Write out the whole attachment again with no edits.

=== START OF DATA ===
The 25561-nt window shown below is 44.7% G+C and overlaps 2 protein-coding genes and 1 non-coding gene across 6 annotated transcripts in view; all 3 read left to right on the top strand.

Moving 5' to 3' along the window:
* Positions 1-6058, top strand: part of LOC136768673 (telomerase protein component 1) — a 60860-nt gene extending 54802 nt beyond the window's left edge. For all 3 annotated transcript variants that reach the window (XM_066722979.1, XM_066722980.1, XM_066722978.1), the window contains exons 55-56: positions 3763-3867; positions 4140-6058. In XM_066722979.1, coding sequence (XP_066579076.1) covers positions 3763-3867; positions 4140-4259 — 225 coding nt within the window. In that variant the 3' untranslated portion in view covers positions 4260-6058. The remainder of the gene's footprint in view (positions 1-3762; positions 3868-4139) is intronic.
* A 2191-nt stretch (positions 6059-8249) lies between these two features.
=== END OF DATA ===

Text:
The 25561-nt window shown below is 44.7% G+C and overlaps 2 protein-coding genes and 1 non-coding gene across 6 annotated transcripts in view; all 3 read left to right on the top strand.

Moving 5' to 3' along the window:
* Positions 1-6058, top strand: part of LOC136768673 (telomerase protein component 1) — a 60860-nt gene extending 54802 nt beyond the window's left edge. For all 3 annotated transcript variants that reach the window (XM_066722979.1, XM_066722980.1, XM_066722978.1), the window contains exons 55-56: positions 3763-3867; positions 4140-6058. In XM_066722979.1, coding sequence (XP_066579076.1) covers positions 3763-3867; positions 4140-4259 — 225 coding nt within the window. In that variant the 3' untranslated portion in view covers positions 4260-6058. The remainder of the gene's footprint in view (positions 1-3762; positions 3868-4139) is intronic.
* A 2191-nt stretch (positions 6059-8249) lies between these two features.